You’re at a party. You may be the proud-but-slightly-stressed-out host; you may be that person in the middle of the room fabulously talking to everyone; or you may be that person petting the host’s dog, happily making a new friend. That person is usually me, and I’ve bonded with many a friend’s pupparoos. Wherever you are at this party, you look up and see Person A and Person B discuss whatever just happened in the news at home or abroad. You are intrigued and then you may slowly zone out based on the discussion. It’s over my head and out of my control. I’m going to change the culture by being present to my future patients, I once thought during this exact scenario at a graduation party during my senior year of high school.
Flash-forward a year: I’m on a lunch date with a journalism major in my freshman year of undergrad. I mention I love researching culture. He suggests I join a group that goes to the United Nations every year on their spring break. What-the-What-What? my thoughts say.
I’m instantly intrigued; baffled even! How could I, a fresh dropout of nursing school, go to the United Nations? What would I even do? My mind swirled. My stomach churned. Why am I even interested in this? Upon attending a meeting with this group of college students and the brilliant professor, I was hooked to the possibility of going to the United Nations.
I realized, for the first time in my life, that although I often zoned out in political discussions, it did not mean that I did not care for people. Zoning out did not mean that I did not care about the intentions behind the international law that affected so many diverse communities. That did not mean that I did not care for helping people long-term. I considered joining the Peace Corps or doing Mission Work for a year but discussing sustainable development with delegates from all over the world in the General Assembly Hall?
That was the last thing I thought I would ever do. I had convinced myself that I was not well-read enough, fashionable enough, or poised enough to do anything political or in advocacy. I still enjoyed putting pringles upside-down in my mouth to make duck lips; I could not be that person that goes to the United Nations. Period.
Despite these thoughts, I realized that there was a calling I felt: a strong magnetic pull to New York and a strong desire from within my being that wanted to learn about what was actually being said at the United Nations. I wanted to learn more about the global political climate and cultural statutes. By trusting my gut and the encouragement given by my mentors, my friends, and my family, I attended the United Nations every spring break of my college career and co-founded an organization to bring students from university campuses to the United Nations to defend the dignity of the human person from conception to natural death.
This decision led me to study education, in order to better learn what young people need for healthy emotional, psychological, and physical development. This decision led me to internships filled with beautiful people. This decision to take a chance and go to the United Nations to open my doors and broaden my scope to the international sphere made me realize that “talking politics” may not be “cool” but learning how to build a culture of live and a civilization of love was indeed “cool” and necessary, so necessary.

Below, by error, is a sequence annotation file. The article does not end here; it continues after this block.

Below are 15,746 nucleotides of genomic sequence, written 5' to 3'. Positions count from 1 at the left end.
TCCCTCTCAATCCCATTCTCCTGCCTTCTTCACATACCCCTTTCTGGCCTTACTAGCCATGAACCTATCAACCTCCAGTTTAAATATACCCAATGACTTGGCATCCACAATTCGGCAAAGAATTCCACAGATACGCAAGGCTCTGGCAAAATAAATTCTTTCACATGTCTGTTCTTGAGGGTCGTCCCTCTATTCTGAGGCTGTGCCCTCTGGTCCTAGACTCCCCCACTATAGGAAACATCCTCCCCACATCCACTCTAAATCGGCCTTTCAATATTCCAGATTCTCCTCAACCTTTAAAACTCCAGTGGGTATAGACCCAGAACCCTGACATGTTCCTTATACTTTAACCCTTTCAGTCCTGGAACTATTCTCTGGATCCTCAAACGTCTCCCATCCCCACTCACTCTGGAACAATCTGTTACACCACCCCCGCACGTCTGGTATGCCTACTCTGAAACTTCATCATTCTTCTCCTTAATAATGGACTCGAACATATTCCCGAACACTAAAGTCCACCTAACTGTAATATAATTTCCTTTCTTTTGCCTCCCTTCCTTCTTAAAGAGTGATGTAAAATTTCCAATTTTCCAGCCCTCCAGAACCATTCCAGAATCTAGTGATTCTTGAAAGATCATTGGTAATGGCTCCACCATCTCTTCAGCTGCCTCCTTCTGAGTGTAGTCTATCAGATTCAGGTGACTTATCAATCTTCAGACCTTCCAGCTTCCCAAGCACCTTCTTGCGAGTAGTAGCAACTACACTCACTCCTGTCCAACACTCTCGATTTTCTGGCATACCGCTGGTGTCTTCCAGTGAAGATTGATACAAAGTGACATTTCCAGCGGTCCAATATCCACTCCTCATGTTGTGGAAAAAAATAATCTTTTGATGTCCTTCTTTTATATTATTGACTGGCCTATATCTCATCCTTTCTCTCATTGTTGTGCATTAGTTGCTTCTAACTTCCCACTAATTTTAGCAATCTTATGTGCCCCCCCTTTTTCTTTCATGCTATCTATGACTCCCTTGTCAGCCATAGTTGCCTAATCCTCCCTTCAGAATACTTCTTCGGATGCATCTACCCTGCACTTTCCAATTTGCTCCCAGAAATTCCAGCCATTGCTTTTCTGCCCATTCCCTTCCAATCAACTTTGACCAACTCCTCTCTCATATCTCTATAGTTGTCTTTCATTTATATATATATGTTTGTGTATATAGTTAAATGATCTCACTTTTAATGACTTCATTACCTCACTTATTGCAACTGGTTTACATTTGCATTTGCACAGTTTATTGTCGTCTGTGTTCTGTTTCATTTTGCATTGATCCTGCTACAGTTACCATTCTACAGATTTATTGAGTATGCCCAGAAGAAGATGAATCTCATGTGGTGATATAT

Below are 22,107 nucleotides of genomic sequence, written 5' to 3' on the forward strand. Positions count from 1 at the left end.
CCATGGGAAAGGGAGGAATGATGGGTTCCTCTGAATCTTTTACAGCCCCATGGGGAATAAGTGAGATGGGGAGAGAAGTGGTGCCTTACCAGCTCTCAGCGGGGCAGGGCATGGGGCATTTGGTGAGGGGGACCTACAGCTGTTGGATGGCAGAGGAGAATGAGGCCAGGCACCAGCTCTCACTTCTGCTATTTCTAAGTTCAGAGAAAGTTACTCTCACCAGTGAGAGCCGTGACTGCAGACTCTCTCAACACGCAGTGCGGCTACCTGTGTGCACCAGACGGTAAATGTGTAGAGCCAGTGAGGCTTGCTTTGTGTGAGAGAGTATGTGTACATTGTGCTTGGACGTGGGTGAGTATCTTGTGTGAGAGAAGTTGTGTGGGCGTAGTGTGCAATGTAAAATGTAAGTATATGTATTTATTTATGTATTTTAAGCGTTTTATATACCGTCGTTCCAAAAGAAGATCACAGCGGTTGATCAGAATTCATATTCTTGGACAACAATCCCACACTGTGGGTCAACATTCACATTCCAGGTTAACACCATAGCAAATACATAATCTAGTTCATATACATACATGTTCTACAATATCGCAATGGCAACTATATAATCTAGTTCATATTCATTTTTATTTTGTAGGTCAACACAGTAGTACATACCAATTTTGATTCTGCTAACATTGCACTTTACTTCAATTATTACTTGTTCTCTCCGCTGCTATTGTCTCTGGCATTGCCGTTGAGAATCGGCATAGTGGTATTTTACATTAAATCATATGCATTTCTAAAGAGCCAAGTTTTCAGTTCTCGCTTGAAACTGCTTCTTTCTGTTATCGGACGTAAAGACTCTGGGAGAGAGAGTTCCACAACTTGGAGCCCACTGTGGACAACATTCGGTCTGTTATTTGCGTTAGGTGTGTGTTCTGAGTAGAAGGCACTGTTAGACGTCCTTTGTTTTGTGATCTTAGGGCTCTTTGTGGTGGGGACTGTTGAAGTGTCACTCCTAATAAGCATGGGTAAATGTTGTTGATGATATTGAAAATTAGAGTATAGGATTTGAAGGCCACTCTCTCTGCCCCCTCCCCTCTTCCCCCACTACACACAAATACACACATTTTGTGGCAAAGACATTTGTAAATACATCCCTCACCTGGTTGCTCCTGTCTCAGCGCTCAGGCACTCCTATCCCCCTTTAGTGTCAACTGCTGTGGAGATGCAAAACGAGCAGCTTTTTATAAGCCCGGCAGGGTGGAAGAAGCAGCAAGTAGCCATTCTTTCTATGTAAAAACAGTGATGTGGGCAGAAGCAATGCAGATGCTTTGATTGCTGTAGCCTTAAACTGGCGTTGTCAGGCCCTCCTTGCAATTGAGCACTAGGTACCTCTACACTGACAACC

This whole “UN Thing,” as my friends and family call it, in the end is not necessarily a “UN Thing,” despite its title. The advocacy work I do begins at home and that is what we are supposed to do as WYA members. Why in our homes? Our communities are part of the local, national, and international levels within which we are obligated to protect the dignity of the human person. How do we even begin when we feel crippled by the sure weight of our self-doubt or not even knowing where to begin?
How do you actually begin to move mountains and change a culture to be one that supports the dignity of the human person? Here are small six ways you can begin!
Mother Teresa, a nun who founded the Missionaries of Charity in Calcutta, India, famously once said:
Stay where you are. Find your own Calcutta. Find the sick, the suffering, and the lonely right there where you are — in your own homes and in your own families, in your workplaces and in your schools. You can find Calcutta all over the world, if you have the eyes to see. Everywhere, wherever you go, you find people who are unwanted, unloved, uncared for, just rejected by society — completely forgotten, completely left alone.
This quote summarizes the importance of knowing that if you want to change the world and cultivate a culture of life and a civilization of love, you can begin just by smiling at the person you pass by. You can begin where you are and your heart and mind will lead you to what needs to be done to protect the dignity of the human person in your community whether it is a “UN Thing,” “A WYA Thing,” or a “Dinner Party Thing.”
And adversity? The roadblocks and the people who disagreed with me not only taught me but encouraged me to examine more deeply the calling that has not left my heart since I was 18 years old. Adversity to change within society is a good thing; it means you are beginning a movement. Have faith in yourself. A good friend once said to me: “Faith means having one foot on the ground, one foot in the air, and a queasy feeling in your stomach.” Let your mind buzz and your stomach churn. Do your thing.
Written by Alexandra Rose, a current intern at the WYA North America office.